An example of theory of mind is being a mother with a newborn or infant child. If you were a mother in a grocery store who walked away from the cart for a moment to get say a bag of chips from the isle next door, and heard a/your baby crying, you would immediately drop the chips and run over to the baby to ensure its safety and well being. You would first see if the baby was still there and then check to see if it is in pain or why it is crying, then comfort it in any way you can to make the crying or yelling cease. Any person, in my opinion, would do this if they heard or saw a baby, child or any other human crying or screaming. As a human, with the theory of mind, you hear the distress call, automatically process it and come up with a plan of action and do whatever you can to help whoever is in need. This, in my opinion, is what sets humans aside from animals. The ability to process, comprehend and understand others thoughts, feelings and emotions and then take them into consideration to alter your own mind set, is what separates us from other animals.
Many researchers believe that this capacity and ability to attribute thoughts is what separates us humans from other animals as well. “Humans acquire theory of mind by about age 4 and it is central to most human behavior”. American Psychological Association. (2000, February 29). Baboons Have Voice And Communication But Not The “Theory Of Mind” To Understand How Their Communications Will Affect Others.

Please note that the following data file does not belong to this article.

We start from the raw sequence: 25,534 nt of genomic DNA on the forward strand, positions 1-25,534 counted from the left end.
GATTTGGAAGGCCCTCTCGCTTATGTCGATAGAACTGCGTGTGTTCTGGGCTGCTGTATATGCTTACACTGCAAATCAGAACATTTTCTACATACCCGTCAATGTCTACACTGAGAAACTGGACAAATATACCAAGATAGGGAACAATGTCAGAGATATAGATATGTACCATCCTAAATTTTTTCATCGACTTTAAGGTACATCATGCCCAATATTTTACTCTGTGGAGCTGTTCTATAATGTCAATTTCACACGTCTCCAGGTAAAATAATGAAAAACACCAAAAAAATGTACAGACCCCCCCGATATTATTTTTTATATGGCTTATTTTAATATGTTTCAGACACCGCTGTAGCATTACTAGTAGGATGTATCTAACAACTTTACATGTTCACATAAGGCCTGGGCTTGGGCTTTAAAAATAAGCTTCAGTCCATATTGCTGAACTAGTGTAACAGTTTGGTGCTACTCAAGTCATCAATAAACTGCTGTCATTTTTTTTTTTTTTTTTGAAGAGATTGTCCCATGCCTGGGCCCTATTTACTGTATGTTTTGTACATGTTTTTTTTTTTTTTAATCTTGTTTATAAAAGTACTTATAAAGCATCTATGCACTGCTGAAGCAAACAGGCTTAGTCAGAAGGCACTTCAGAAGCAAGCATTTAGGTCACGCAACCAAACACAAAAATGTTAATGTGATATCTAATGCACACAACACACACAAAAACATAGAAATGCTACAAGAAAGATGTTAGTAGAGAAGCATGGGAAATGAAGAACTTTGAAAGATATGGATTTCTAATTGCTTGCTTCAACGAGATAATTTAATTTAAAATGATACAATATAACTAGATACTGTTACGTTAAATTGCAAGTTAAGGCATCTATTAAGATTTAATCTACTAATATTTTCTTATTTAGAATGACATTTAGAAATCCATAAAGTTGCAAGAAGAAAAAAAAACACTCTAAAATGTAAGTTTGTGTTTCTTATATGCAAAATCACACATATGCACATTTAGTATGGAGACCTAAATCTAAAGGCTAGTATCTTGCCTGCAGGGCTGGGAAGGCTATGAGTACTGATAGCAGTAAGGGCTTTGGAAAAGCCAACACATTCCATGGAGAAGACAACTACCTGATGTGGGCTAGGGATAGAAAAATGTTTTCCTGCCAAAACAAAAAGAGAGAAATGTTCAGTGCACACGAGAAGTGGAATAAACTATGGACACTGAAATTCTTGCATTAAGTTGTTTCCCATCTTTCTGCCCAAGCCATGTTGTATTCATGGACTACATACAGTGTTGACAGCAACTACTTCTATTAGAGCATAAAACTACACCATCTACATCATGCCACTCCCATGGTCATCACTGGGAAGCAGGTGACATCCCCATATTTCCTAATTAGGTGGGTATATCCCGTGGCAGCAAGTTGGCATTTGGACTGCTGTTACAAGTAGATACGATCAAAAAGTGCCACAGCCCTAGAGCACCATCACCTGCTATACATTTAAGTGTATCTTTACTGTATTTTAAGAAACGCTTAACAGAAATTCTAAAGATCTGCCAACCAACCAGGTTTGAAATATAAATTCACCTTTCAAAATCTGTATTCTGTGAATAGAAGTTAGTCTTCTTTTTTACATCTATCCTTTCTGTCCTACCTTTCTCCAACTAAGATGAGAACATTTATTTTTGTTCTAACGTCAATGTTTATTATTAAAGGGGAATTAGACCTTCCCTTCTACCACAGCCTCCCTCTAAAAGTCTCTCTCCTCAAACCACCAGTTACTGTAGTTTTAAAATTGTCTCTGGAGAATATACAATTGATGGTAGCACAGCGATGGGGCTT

In the article discusses Baboons and communication, researchers studied the behavior of animals in their natural environment. These researches are said to have heard calls of animals separated from their group and what was assumed to be call backs from the group ensuring that they were there to aid the separated animal, were actually just call back from other lost members of the group. Even mother baboons that were being studied that heard these calls as well did not call back to their lost infants when they were lost and called out for help. “Are the mother baboons just unfeeling? No, suggest the Rendalls and their colleagues in their article “Proximate Factors Mediating ‘Contact’ Calls in Adult Female Baboons and Their Infants,” authored by Drew Rendall, Dorothy Cheney, PhD., and Robert Seyfarth, PhD., and published in the March issue of the Journal of Comparative Psychology. What the baboons lack is what psychologists call “the theory of mind,” the ability to recognize that other animals have knowledge, thoughts and feeling apart from their own. This is not to say that animals don’t have feelings or thoughts, it is the expression of these feelings and thoughts as well as interpretation of other animals feelings and thoughts is what they lack.